BBC/Playground Entertainment/Ed Miller
By the time I drifted languidly across the halfway point of director Richard Eyre’s new TV adaptation of ‘King Lear’, I was firmly on side with ‘evil’ sisters Goneril and Regan (Emma Thompson and Emily Watson), particularly when they were plucking Gloucester’s eyes out.
In this formidably dull adaptation of one of Shakespeare’s most electric tragedies, in which cantankerous King Lear misguidedly entrusts Britain to his least worthy daughters, the most one could look forward to was another round of the sisters’ fatigued sadism, favoured in particular by Regan (played with screeching relish by Emily Watson), who took every opportunity to yap like a vindictive terrier at anyone brazen enough to cross her screen. To be fair, having been offered only the South West while her siblings were on for the rest of the country, I would be pretty offended too.
She joins a cacophony of clamouring characters. Everyone, it seems, has something to shout about, whether it’s Anthony Hopkins’ Lear bombastically bemoaning in no uncertain terms pretty much everything, or a wronged Earl of Kent (played with resonating authority by Jim Carter), and even an incongruously camp and comedic turn from Christopher Eccleston, as mean-spirited messenger Oswald. There’s enough huffing and puffing to blow every shred of dignity and subtlety down, but at least when it comes from Regan and Goneril it’s actually fun.
The remainder of the production is not. Eyre’s vision is myopic at best but arguably closer to non-existent. This two-hour TV film appears to be entirely predicated upon the idea that veteran Welshman Anthony Hopkins, who has just turned 80 himself, would be in command of the titular role.
And he does an admirable enough job – thundering out capriciousness, fury and fatigue in equal measure, his rubicund visage encapsulating the King’s weary descent into madness (here, in accordance with many recent adaptations, presented as Alzheimer’s) more immediately than any amount of shouting.
But beyond corralling a large troop of fine British actors onto screen, Eyre’s job appears minimal. The action appears to have been neatly and lazily transplanted from stage to screen with only threadbare embellishments to the setting or pacing. Indeed, we are essentially privy to a bog-standard theatrical production with some high definition cameras bouncing about the place like dodgems.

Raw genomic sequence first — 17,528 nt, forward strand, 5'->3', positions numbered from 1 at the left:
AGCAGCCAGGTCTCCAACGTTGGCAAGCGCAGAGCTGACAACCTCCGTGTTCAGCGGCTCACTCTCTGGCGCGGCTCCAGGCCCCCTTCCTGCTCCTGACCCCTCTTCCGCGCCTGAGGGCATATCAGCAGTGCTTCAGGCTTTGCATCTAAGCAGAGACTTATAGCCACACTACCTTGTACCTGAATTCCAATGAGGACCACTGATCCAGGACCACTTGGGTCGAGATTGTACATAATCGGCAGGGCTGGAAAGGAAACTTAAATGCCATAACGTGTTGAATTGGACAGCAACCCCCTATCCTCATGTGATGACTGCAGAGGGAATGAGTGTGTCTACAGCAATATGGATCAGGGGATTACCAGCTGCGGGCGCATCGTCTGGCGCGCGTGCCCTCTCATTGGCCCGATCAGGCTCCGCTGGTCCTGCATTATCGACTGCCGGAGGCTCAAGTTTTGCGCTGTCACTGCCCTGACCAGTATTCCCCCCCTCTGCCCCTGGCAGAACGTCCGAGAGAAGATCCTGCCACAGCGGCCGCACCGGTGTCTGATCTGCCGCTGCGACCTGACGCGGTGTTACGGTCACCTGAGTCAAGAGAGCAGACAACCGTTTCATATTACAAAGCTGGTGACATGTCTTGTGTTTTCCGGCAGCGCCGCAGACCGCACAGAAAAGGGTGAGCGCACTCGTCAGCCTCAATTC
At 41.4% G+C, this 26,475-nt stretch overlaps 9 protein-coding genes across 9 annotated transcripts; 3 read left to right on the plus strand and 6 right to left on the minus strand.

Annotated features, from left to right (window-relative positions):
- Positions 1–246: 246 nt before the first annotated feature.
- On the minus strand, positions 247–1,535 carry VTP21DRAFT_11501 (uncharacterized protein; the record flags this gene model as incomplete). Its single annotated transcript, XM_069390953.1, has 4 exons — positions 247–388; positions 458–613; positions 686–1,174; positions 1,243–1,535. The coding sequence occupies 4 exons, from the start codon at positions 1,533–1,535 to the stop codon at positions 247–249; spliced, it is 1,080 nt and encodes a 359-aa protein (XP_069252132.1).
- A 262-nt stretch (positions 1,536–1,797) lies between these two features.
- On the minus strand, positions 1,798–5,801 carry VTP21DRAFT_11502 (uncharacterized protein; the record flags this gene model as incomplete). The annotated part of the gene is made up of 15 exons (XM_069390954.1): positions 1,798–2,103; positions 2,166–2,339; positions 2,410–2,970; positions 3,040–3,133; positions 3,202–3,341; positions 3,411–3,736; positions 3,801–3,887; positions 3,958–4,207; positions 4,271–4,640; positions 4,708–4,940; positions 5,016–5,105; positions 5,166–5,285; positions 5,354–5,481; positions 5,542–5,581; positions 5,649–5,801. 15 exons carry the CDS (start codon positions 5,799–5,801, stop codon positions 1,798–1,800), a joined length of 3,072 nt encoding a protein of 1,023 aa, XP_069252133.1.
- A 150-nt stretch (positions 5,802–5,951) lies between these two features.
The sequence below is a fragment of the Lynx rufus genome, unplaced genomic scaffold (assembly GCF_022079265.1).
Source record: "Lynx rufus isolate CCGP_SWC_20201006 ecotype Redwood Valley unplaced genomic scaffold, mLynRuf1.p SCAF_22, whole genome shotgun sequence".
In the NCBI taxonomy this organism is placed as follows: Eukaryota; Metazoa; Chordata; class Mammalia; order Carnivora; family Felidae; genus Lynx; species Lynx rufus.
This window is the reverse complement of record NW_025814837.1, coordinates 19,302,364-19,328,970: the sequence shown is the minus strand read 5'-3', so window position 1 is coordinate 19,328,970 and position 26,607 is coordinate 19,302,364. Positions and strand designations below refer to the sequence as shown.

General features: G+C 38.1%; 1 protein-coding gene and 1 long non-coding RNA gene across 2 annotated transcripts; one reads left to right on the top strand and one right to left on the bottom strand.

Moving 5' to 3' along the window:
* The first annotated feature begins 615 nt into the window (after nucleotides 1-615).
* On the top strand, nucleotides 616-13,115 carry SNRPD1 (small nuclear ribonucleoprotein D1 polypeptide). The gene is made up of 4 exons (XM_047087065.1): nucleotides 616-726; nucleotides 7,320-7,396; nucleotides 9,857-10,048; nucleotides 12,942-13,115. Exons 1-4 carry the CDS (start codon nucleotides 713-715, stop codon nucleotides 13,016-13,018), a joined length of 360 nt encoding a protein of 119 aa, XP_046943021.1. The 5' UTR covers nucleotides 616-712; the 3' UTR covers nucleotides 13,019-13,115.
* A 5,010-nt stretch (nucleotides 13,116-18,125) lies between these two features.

Perhaps the most glaring faux-pas is the decision to place the play in a present-day UK setting. Modernising Shakespeare in this way can be absolutely mesmerising when appropriate and thoughtfully engineered. This is most saliently demonstrated in Ralph Fiennes’ superb cinematic adaptation of ‘Coriolanus’, where a fractured Rome is reconstructed amidst Yugoslavian urban turmoil.
But barely a scrap of the same imagination can be found here. Eyre capitalises on none of the liberating mobility of cinema and scenes are simply incarcerated in updated versions of the rooms that housed the original play. Lear’s hall, from which he dissects his kingdom, is a bland, stone chamber in the Tower of London, indistinguishable from any other century but for a glass table and a dozen guards hugging rifles. Forest remains forest, and Goneril and Regan’s estates are still just grand National Trust interiors.
But worse is when montages of superficial modernity are just thrown at us, desperately attempting to provide an illusory skin of innovation. The film opens with Apprentice-esque shots of The Shard, as though Anthony Hopkins is merely the understudy of Lord Sugar. Later, a deranged Lear pushes a shopping trolley around a ‘60s shopping precinct strewn with garbage, whilst the hooded homeless lie strewn about him. It comes across as a strangely insulting way to shoehorn contemporary urban issues into Shakespearian tragedy.
The incongruity of this setting can also lead to unintended moments of hilarity. The Duke of Kent, upon being banished by the King, famously remains in the kingdom in heavy disguise. Cue, in this adaptation, a close-up shaving montage and homage to the Gillette razor, before the appropriation of a woollen beanie. That, apparently, will do as a fool-proof way to remain unseen in 2018.
Similarly, the Duke of Gloucester’s wronged son, Edgar (Andrew Scott), flees the well-equipped army hunting him by hiding behind a small tree 50-feet away. This kind of translational indolence simply doesn’t work.
Nor do the bizarre reverse anachronisms. Kent is said to be in ‘the stocks’ when we’ve just seen him held crouched at gunpoint. Antiquated references to the portentous movements of celestial orbs are justified by having footage of a solar eclipse hovering on HD screens on the walls of Edgar’s study.
These problems are, in many cases, hallmarks of a production that simply doesn’t have the budget to pull off a cinematic adaptation of a grand, literary epic. Eyre attempts to encompass that which could not be shown on stage, like the large climactic battle sequences, but unsurprisingly cannot do them justice. Instead we get some stock footage of guns firing on Salisbury Plain, and people running around a single bus stop whilst pyrotechnics flash in the background.
‘King Lear’ slips down a strange and unsatisfying crevice between media: never having the assuredness to stick solely to the theatre, nor the budget and vision to craft true cinema. Buoyed on decent performances alone, this lukewarm adaptation does justice to neither Shakespeare nor film.